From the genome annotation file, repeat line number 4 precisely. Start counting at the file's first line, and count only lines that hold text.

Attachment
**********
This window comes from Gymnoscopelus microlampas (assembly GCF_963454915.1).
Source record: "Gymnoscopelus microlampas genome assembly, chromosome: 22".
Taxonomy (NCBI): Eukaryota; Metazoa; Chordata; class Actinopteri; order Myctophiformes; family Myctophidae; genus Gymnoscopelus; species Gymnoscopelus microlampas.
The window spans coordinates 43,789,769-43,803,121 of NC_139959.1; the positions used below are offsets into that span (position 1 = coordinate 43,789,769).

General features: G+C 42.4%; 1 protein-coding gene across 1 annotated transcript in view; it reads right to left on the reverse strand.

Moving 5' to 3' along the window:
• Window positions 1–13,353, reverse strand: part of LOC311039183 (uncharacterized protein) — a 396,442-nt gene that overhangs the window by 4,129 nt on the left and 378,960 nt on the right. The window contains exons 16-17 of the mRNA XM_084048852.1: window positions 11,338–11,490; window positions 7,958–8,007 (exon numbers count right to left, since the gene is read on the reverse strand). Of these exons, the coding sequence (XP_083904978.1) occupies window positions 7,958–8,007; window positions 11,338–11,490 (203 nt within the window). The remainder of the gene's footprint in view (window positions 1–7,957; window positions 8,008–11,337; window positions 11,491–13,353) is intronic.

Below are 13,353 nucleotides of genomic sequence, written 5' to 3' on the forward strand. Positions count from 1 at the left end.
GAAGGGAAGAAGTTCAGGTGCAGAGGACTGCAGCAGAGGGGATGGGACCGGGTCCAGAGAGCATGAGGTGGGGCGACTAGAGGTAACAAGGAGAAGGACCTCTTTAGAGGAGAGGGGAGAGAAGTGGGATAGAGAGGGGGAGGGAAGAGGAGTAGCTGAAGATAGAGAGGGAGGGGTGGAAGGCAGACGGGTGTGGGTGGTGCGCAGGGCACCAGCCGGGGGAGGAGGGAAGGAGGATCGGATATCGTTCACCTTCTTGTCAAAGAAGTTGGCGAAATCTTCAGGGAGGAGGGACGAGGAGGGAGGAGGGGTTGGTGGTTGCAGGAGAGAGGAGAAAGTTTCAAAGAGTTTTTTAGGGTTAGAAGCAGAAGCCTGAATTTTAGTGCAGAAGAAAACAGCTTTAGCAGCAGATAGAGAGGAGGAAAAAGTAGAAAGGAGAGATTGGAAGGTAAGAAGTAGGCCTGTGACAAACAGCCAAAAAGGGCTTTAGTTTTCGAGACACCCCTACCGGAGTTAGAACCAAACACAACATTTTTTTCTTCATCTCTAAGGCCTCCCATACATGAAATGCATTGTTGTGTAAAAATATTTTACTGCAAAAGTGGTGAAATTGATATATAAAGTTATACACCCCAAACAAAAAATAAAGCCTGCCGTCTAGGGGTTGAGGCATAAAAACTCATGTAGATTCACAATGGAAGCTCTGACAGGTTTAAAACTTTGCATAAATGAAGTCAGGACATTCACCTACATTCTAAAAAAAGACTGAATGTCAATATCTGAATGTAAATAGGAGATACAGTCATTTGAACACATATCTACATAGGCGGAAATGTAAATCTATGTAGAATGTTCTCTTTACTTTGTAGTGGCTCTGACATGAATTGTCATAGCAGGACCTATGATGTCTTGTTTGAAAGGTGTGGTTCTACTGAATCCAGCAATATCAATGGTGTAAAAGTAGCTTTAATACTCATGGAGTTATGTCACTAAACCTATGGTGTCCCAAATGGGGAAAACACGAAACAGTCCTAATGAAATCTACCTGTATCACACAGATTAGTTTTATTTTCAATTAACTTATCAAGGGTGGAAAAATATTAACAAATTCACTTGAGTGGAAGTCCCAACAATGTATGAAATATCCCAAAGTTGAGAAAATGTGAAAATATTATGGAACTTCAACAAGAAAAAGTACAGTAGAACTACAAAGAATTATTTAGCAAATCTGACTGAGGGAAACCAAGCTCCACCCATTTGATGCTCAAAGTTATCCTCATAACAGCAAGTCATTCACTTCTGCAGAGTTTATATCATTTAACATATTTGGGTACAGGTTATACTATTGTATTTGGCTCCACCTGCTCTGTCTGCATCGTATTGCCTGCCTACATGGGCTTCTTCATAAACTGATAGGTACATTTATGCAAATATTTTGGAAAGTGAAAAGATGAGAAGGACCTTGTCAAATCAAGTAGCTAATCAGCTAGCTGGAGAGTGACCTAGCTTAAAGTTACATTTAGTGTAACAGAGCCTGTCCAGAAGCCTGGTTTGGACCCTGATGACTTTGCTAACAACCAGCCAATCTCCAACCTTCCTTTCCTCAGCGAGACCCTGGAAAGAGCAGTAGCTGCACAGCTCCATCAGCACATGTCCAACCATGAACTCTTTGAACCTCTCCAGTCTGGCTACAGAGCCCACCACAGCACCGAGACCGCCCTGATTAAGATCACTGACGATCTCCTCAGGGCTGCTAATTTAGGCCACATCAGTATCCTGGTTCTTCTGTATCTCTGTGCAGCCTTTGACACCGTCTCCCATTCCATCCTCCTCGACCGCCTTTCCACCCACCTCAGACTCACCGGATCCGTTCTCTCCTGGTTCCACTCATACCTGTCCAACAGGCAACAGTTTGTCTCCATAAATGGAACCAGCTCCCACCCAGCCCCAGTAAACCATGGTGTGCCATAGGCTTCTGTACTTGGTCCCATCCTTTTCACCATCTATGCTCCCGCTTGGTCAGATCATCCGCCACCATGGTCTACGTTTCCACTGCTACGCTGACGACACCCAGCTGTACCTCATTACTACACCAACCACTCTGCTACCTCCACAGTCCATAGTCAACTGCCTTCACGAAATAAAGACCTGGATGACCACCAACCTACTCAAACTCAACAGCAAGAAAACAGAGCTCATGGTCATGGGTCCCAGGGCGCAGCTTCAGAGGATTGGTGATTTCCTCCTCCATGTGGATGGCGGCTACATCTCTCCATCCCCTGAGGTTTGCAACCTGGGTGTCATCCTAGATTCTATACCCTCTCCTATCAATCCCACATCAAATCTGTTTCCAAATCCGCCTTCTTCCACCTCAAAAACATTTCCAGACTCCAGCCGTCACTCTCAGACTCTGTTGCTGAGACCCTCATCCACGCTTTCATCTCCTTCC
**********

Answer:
The window spans coordinates 43,789,769-43,803,121 of NC_139959.1; the positions used below are offsets into that span (position 1 = coordinate 43,789,769).